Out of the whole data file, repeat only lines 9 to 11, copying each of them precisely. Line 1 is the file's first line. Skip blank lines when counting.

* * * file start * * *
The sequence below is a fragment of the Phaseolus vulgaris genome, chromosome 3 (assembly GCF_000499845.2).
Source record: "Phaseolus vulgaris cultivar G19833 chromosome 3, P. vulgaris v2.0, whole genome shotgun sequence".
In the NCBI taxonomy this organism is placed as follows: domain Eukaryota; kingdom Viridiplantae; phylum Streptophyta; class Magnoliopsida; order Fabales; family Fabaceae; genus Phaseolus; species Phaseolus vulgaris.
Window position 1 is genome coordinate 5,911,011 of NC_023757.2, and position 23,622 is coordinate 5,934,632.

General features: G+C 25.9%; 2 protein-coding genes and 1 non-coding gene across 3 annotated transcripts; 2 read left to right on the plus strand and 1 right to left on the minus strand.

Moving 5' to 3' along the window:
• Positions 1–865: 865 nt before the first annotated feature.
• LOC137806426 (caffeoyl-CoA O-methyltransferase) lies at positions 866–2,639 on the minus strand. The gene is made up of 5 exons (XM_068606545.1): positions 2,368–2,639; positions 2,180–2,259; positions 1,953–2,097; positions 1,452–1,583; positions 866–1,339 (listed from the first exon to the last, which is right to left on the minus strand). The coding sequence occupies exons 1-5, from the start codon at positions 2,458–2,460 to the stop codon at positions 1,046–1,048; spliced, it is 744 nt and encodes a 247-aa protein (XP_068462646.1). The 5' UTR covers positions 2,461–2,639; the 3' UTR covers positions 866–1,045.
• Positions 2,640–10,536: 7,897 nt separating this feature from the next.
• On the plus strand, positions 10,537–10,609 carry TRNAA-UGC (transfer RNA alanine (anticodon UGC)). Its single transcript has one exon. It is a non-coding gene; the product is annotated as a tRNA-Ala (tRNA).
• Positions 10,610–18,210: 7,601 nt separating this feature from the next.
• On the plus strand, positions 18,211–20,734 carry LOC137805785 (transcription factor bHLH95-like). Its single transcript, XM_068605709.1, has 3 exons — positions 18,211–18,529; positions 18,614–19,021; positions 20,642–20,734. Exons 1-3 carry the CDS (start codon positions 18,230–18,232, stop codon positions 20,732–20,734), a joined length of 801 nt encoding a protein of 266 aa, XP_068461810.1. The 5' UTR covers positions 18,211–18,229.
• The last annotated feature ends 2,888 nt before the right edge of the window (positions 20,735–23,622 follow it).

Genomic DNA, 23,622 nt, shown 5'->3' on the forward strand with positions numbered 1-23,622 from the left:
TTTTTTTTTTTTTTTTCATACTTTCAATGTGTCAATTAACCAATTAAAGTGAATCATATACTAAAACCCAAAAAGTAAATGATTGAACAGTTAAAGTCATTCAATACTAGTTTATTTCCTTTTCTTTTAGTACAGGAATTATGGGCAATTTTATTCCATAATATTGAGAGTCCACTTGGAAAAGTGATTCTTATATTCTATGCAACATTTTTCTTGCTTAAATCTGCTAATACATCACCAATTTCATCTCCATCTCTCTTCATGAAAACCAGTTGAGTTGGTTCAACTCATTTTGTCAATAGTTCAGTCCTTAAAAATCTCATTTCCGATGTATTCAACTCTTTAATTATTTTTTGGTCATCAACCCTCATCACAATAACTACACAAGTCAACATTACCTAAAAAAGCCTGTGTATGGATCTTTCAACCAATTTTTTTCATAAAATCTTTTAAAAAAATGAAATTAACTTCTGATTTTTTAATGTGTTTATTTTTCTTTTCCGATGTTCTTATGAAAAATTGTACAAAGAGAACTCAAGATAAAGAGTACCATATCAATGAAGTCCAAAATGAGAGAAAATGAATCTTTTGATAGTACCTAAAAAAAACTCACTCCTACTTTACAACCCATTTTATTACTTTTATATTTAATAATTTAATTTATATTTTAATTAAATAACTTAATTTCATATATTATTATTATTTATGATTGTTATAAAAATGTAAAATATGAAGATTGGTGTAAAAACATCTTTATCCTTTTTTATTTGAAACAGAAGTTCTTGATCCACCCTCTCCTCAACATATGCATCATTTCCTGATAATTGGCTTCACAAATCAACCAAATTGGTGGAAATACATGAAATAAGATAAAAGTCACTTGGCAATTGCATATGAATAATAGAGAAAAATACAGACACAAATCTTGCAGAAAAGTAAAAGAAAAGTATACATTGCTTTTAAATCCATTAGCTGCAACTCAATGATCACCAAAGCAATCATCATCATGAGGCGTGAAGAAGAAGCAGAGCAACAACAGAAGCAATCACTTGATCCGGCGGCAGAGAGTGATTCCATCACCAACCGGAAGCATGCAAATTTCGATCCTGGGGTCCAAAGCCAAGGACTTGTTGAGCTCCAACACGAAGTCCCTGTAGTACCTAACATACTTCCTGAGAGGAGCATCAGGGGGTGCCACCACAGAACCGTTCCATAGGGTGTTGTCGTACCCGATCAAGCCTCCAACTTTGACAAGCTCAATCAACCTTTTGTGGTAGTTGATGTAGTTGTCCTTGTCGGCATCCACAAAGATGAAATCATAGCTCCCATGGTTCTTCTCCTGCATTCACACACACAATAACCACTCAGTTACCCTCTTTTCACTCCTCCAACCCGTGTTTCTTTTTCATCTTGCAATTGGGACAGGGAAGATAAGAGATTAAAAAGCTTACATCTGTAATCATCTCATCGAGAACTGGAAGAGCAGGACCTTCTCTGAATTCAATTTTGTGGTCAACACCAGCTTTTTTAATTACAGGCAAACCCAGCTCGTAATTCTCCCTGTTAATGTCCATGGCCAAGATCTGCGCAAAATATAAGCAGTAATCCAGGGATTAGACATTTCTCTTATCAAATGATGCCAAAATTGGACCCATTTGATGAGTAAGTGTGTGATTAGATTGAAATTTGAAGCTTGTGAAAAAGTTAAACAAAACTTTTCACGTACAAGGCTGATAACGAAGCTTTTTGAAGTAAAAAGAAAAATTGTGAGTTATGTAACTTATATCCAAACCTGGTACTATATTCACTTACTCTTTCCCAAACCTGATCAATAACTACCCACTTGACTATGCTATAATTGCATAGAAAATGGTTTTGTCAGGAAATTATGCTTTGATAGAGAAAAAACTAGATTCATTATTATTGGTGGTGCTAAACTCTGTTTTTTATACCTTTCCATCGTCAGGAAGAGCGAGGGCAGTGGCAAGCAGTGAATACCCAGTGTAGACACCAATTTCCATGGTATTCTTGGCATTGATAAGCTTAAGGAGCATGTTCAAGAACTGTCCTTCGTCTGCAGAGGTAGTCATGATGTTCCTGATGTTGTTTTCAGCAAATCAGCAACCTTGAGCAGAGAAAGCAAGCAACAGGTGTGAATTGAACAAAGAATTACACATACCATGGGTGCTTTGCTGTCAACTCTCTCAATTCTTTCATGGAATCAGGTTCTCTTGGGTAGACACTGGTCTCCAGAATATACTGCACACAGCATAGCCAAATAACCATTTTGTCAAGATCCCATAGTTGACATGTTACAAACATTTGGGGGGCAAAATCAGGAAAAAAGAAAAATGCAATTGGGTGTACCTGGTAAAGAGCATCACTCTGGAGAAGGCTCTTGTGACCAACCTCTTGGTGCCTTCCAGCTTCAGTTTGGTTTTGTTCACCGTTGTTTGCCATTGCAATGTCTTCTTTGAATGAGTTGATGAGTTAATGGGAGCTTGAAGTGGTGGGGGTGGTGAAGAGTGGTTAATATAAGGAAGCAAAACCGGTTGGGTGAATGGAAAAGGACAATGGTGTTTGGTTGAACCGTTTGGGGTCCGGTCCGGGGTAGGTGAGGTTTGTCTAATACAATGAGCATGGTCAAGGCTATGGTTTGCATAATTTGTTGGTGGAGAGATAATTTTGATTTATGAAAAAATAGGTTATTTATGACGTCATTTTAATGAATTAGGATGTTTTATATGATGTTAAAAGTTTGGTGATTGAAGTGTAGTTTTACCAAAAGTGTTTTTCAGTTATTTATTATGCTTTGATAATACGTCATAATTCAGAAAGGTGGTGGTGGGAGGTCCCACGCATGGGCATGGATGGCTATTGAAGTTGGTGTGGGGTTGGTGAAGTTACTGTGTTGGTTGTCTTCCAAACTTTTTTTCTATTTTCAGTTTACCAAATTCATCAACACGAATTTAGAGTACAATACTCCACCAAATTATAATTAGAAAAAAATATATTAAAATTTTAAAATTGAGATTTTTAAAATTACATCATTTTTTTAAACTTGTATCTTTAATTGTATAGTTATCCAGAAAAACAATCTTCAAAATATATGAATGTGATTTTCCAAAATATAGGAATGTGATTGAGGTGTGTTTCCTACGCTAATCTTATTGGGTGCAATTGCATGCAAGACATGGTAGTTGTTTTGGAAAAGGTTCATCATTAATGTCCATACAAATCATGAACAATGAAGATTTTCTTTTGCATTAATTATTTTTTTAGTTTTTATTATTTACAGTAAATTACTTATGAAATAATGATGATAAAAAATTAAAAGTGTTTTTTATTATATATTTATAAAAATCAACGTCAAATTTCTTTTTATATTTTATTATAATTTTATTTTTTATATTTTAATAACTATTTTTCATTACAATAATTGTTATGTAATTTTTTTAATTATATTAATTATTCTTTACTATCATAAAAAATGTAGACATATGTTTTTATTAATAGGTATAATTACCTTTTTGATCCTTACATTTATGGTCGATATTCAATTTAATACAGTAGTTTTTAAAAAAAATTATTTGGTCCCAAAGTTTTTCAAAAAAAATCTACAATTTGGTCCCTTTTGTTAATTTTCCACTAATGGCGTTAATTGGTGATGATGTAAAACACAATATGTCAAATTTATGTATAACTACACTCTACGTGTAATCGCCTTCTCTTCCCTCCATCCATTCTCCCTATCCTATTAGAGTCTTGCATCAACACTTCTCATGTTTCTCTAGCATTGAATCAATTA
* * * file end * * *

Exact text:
• Positions 2,640–10,536: 7,897 nt separating this feature from the next.
• On the plus strand, positions 10,537–10,609 carry TRNAA-UGC (transfer RNA alanine (anticodon UGC)). Its single transcript has one exon. It is a non-coding gene; the product is annotated as a tRNA-Ala (tRNA).
• Positions 10,610–18,210: 7,601 nt separating this feature from the next.